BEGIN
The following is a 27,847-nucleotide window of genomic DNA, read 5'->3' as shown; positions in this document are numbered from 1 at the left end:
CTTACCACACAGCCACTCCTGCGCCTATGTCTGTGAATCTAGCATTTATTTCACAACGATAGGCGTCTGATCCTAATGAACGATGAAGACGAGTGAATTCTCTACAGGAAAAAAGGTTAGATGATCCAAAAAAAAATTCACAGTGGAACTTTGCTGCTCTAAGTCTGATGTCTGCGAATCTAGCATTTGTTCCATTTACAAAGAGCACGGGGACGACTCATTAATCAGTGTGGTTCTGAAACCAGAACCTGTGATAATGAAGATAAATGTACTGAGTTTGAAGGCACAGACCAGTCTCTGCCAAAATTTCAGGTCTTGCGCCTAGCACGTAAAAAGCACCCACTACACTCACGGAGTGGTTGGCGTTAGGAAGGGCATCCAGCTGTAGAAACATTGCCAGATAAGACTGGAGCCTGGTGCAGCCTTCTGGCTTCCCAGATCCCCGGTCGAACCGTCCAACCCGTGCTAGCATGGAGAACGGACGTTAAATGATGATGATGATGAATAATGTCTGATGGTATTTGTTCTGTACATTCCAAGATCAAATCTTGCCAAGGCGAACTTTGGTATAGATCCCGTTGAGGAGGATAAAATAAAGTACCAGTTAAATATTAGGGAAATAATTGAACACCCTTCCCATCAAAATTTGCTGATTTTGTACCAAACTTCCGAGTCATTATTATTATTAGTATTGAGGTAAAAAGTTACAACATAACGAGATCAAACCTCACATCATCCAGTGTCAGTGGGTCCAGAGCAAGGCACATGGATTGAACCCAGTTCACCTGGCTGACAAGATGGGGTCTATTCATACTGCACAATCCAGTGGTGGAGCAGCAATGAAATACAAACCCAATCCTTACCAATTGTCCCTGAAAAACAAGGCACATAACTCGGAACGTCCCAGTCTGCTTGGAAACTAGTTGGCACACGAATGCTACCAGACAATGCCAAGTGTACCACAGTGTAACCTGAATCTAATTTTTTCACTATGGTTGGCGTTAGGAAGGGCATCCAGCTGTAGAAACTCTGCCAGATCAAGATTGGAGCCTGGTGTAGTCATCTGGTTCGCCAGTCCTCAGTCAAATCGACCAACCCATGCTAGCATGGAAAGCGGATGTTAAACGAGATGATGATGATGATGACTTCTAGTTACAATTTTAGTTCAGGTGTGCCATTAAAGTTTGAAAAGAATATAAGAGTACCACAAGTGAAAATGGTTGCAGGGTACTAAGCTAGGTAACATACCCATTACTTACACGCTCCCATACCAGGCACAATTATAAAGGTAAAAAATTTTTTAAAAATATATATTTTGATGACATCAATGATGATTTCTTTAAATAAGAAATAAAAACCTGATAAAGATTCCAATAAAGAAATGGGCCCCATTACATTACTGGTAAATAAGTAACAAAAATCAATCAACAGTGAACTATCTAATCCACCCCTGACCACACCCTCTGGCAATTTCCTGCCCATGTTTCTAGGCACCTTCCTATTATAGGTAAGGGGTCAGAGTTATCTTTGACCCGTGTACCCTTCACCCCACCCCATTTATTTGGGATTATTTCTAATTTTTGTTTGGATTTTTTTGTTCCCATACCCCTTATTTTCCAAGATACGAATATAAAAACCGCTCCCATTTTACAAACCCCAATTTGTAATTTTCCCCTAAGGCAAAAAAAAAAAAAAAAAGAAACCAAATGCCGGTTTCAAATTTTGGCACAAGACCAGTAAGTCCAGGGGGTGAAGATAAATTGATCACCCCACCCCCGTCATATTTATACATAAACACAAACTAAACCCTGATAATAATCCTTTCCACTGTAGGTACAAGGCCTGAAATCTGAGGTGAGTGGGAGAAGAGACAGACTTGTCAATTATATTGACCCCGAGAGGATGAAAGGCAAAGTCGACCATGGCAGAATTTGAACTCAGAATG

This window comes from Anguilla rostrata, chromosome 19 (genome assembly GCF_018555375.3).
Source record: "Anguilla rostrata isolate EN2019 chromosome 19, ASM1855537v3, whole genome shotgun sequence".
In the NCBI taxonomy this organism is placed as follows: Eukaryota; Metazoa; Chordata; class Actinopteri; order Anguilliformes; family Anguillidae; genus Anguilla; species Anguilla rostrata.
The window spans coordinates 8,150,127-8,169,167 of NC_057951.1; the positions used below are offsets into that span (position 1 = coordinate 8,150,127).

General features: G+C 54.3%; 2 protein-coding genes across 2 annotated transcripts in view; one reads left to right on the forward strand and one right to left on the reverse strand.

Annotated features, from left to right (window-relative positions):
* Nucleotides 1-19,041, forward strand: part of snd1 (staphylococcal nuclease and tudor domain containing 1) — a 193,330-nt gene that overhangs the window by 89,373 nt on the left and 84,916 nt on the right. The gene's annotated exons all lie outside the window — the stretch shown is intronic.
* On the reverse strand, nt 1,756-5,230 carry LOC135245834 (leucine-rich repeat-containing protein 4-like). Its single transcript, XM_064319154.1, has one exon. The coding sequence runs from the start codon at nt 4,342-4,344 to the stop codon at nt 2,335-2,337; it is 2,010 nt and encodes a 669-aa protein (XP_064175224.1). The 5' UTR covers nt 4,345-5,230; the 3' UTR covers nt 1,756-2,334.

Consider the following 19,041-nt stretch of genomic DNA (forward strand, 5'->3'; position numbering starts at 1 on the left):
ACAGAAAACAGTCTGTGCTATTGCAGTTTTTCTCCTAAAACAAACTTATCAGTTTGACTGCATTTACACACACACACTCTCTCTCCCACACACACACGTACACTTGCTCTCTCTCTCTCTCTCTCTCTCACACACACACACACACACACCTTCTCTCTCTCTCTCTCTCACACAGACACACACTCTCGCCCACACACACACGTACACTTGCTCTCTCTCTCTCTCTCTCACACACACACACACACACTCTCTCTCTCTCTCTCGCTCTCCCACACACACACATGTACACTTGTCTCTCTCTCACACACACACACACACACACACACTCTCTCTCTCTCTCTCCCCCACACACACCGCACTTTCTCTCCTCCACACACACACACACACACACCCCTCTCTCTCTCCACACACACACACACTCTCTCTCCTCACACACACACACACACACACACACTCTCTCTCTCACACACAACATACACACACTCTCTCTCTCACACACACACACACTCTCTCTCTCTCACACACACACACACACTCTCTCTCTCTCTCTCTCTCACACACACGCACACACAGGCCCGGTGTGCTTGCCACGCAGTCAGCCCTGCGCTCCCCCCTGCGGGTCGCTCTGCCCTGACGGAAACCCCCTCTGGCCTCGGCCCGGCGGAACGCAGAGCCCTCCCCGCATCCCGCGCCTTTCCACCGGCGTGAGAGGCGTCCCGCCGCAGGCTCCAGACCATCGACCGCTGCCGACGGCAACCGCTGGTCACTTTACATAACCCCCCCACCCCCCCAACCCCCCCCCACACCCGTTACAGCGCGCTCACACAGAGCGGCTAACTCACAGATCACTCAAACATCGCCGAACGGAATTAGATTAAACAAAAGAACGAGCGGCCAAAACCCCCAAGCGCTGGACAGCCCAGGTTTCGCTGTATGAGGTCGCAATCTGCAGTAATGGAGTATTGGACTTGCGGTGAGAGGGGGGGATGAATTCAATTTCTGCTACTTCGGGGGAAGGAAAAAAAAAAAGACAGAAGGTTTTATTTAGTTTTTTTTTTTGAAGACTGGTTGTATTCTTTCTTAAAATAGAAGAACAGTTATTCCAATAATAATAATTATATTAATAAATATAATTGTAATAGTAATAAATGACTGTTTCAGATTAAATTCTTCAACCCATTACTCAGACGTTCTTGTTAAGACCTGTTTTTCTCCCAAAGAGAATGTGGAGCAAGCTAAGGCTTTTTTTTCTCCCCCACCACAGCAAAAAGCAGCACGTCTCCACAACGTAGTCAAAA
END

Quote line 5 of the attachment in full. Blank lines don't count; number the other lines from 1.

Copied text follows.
In the NCBI taxonomy this organism is placed as follows: Eukaryota; Metazoa; Chordata; class Actinopteri; order Anguilliformes; family Anguillidae; genus Anguilla; species Anguilla rostrata.